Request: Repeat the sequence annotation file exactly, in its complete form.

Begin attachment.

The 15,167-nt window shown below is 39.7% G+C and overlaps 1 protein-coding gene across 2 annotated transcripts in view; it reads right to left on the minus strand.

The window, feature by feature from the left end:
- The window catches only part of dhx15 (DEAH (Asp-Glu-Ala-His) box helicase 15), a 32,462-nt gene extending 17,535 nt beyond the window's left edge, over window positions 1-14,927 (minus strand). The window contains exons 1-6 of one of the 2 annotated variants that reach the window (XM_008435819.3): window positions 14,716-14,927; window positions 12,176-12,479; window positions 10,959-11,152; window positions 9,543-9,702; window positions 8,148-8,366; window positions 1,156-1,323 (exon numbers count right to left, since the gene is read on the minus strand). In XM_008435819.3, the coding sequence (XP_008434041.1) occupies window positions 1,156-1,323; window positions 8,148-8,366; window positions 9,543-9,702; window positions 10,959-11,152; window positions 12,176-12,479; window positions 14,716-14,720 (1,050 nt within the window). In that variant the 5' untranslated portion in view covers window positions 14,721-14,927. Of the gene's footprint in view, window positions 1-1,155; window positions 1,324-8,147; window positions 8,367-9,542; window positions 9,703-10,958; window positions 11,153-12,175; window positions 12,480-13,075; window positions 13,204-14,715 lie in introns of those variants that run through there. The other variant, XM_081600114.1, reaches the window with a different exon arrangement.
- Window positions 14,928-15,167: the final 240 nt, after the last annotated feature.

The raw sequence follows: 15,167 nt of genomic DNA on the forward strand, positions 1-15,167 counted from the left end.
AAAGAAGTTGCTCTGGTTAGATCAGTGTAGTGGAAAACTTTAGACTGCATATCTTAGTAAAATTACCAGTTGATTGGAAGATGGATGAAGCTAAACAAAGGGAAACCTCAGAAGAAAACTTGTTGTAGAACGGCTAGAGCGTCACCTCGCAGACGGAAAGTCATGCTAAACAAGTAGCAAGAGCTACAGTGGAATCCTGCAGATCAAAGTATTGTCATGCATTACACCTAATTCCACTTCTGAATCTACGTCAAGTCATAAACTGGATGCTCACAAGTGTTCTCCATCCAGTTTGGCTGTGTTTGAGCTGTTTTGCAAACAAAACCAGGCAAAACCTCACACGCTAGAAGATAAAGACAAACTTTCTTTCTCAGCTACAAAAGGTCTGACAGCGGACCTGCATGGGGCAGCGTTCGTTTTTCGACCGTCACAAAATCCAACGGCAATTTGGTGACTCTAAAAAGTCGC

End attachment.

The 15,167-nt window shown below is 39.7% G+C and overlaps 1 protein-coding gene across 2 annotated transcripts in view; it reads right to left on the minus strand.

The window, feature by feature from the left end:
- The window catches only part of dhx15 (DEAH (Asp-Glu-Ala-His) box helicase 15), a 32,462-nt gene extending 17,535 nt beyond the window's left edge, over window positions 1-14,927 (minus strand). The window contains exons 1-6 of one of the 2 annotated variants that reach the window (XM_008435819.3): window positions 14,716-14,927; window positions 12,176-12,479; window positions 10,959-11,152; window positions 9,543-9,702; window positions 8,148-8,366; window positions 1,156-1,323 (exon numbers count right to left, since the gene is read on the minus strand). In XM_008435819.3, the coding sequence (XP_008434041.1) occupies window positions 1,156-1,323; window positions 8,148-8,366; window positions 9,543-9,702; window positions 10,959-11,152; window positions 12,176-12,479; window positions 14,716-14,720 (1,050 nt within the window). In that variant the 5' untranslated portion in view covers window positions 14,721-14,927. Of the gene's footprint in view, window positions 1-1,155; window positions 1,324-8,147; window positions 8,367-9,542; window positions 9,703-10,958; window positions 11,153-12,175; window positions 12,480-13,075; window positions 13,204-14,715 lie in introns of those variants that run through there. The other variant, XM_081600114.1, reaches the window with a different exon arrangement.
- Window positions 14,928-15,167: the final 240 nt, after the last annotated feature.

The raw sequence follows: 15,167 nt of genomic DNA on the forward strand, positions 1-15,167 counted from the left end.
AAAGAAGTTGCTCTGGTTAGATCAGTGTAGTGGAAAACTTTAGACTGCATATCTTAGTAAAATTACCAGTTGATTGGAAGATGGATGAAGCTAAACAAAGGGAAACCTCAGAAGAAAACTTGTTGTAGAACGGCTAGAGCGTCACCTCGCAGACGGAAAGTCATGCTAAACAAGTAGCAAGAGCTACAGTGGAATCCTGCAGATCAAAGTATTGTCATGCATTACACCTAATTCCACTTCTGAATCTACGTCAAGTCATAAACTGGATGCTCACAAGTGTTCTCCATCCAGTTTGGCTGTGTTTGAGCTGTTTTGCAAACAAAACCAGGCAAAACCTCACACGCTAGAAGATAAAGACAAACTTTCTTTCTCAGCTACAAAAGGTCTGACAGCGGACCTGCATGGGGCAGCGTTCGTTTTTCGACCGTCACAAAATCCAACGGCAATTTGGTGACTCTAAAAAGTCGC